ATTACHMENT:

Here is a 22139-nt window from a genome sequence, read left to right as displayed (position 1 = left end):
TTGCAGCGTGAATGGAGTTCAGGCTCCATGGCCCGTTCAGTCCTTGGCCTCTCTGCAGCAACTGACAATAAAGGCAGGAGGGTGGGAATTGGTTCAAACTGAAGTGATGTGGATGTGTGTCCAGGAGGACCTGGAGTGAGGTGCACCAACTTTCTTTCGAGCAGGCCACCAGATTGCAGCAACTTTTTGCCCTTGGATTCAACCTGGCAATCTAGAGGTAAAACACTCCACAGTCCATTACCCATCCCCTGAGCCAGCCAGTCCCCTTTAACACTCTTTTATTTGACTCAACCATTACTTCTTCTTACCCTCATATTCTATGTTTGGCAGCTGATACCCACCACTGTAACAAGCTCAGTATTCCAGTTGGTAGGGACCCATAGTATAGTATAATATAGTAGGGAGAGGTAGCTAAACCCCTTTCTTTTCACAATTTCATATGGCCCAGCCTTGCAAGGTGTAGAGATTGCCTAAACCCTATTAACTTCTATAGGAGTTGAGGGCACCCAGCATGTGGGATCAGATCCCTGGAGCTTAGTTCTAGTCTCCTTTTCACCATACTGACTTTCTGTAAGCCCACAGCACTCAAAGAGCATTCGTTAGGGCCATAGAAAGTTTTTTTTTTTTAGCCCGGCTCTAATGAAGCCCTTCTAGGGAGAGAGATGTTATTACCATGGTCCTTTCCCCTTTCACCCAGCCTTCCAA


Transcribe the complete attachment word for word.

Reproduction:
Here is a 22139-nt window from a genome sequence, read left to right as displayed (position 1 = left end):
TTGCAGCGTGAATGGAGTTCAGGCTCCATGGCCCGTTCAGTCCTTGGCCTCTCTGCAGCAACTGACAATAAAGGCAGGAGGGTGGGAATTGGTTCAAACTGAAGTGATGTGGATGTGTGTCCAGGAGGACCTGGAGTGAGGTGCACCAACTTTCTTTCGAGCAGGCCACCAGATTGCAGCAACTTTTTGCCCTTGGATTCAACCTGGCAATCTAGAGGTAAAACACTCCACAGTCCATTACCCATCCCCTGAGCCAGCCAGTCCCCTTTAACACTCTTTTATTTGACTCAACCATTACTTCTTCTTACCCTCATATTCTATGTTTGGCAGCTGATACCCACCACTGTAACAAGCTCAGTATTCCAGTTGGTAGGGACCCATAGTATAGTATAATATAGTAGGGAGAGGTAGCTAAACCCCTTTCTTTTCACAATTTCATATGGCCCAGCCTTGCAAGGTGTAGAGATTGCCTAAACCCTATTAACTTCTATAGGAGTTGAGGGCACCCAGCATGTGGGATCAGATCCCTGGAGCTTAGTTCTAGTCTCCTTTTCACCATACTGACTTTCTGTAAGCCCACAGCACTCAAAGAGCATTCGTTAGGGCCATAGAAAGTTTTTTTTTTTTAGCCCGGCTCTAATGAAGCCCTTCTAGGGAGAGAGATGTTATTACCATGGTCCTTTCCCCTTTCACCCAGCCTTCCAA